Technically Incorrect offers a slightly twisted take on the tech that's taken over our lives.
When scientists start to fight, I try to take a ringside seat.
I know they won't throw punches. Instead, they will brandish higher-grade weapons such as intellectual and moral superiority.
And so it is in the case of Chris Filardi. He's the director of Pacific Programs at the American Museum of Natural History.
Last month, he was in the Solomon Islands with other researchers. They first heard, then espied the rare male moustached kingfisher.
Then, as the Dodo reports, the beautiful orange and blue bird was "collected as a specimen for additional study." This turns out to have been a slight euphemism for "killed for additional study."
Filardi wasn't universally popular for this decision. He took to Audubon to write: "Why I Killed A Rare Kingfisher So That I Could Study It And Become More Famous." Wait, no. His article was headlined: "Why I Collected a Moustached Kingfisher." (The comments section to this article is well worth a read.)
While you muse on whether art collectors are actually art killers, I'll tell you that Filardi insisted that, "This was not a 'trophy hunt.'"
Filardi perhaps doesn't want to end up like Minnesota dentist Walter Palmer,.
He insisted that the moustached kingfisher is not an endangered species.
"Though sightings and information about the bird are rare in the ornithological community, the bird itself is not. Elders of the local land-owning tribe (now living at lower elevations) relate stories of eating Mbarikuku, the local name for the bird; our local partners knew it as unremarkably common," he wrote.
He concluded that his actions were "standard practice for field biologists."
"Ethical collection of any individual organism is determined by basic criteria including collection below levels that will impact populations, adherence to permitting guidelines, and consideration of the importance of voucher specimens. With this first modern voucher of the kingfisher, the only adult male, we now have a comprehensive set of material for molecular, morphological, toxicological, and plumage studies that are unavailable from blood samples, individual feathers, or photographs," he said.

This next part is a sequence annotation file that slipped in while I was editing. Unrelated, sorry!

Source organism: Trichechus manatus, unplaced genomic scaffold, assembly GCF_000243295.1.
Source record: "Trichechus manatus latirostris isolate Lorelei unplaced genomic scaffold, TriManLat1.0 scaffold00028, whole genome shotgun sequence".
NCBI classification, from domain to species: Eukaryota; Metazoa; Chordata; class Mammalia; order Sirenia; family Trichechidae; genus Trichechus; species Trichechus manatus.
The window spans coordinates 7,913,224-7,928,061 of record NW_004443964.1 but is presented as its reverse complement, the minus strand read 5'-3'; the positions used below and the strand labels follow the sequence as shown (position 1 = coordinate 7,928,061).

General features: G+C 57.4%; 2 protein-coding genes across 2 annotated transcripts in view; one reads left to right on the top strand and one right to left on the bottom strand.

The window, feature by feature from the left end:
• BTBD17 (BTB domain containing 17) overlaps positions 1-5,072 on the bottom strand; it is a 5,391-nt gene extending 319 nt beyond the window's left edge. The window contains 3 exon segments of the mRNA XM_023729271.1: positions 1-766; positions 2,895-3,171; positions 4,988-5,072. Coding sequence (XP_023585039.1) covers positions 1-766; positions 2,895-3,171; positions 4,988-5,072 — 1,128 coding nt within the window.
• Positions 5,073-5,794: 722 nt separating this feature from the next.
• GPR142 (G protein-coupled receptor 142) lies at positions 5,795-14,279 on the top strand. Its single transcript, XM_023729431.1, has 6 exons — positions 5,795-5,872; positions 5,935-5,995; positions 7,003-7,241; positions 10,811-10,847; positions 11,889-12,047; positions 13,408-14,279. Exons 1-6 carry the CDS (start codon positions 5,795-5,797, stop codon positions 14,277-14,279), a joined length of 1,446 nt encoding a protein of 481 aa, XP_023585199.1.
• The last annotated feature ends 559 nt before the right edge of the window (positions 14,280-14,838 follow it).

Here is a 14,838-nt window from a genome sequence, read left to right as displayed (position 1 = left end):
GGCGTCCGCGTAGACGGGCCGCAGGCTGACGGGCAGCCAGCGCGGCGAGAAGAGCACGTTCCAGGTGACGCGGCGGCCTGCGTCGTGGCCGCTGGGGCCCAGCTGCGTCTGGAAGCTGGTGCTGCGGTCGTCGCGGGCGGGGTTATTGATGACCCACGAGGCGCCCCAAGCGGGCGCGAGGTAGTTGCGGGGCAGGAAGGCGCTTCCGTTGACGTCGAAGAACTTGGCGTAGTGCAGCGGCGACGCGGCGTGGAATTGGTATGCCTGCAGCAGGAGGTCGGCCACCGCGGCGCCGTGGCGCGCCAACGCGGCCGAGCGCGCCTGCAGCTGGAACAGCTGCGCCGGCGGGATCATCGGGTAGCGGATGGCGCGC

What it is to end your life as a voucher.
Marc Bekoff, professor emeritus of ecology and evolutionary biology at the University of Colorado, begs to differ with Filardi's reasoning.
"This is still the name of the game for some researchers: Find a beautiful, unique, or rare animal and then kill it in the name of something or another to justify the unnecessary slaying," he writes in the Huffington Post.
Clearly, those of clean, logical comportment will wonder whether killing the kingfisher or letting it go were truly the only options. Was there really no other way of getting information from it? Or might it now, post-death, become an important, well, exhibit, there to attract attention?
"Killing 'in the name of conservation' or 'in the name of education' or 'in the name of whatever' simply needs to stop," Bekoff said. "It is wrong and sets a horrific precedent for future research and for children."
Bekoff is a proponent of what he calls compassionate conservation. Its first principle, he said, is,"First do no harm and individual lives matter."
I wonder which individual life mattered more in this case. Seeing Filardi pose with the bird before killing it does offer a tinge of conqueror and vanquished.
Some might see a touch of troubling irony, indeed, in the triumphant Twitter post by the American Museum of Natural History when the moustached Kingfisher was found. "These are the 1st-ever photos of a male moustached kingfisher! More on this 'ghost' species," it said.
These were, indeed, the first-ever photos of the male moustached kingfisher alive. It didn't live much longer.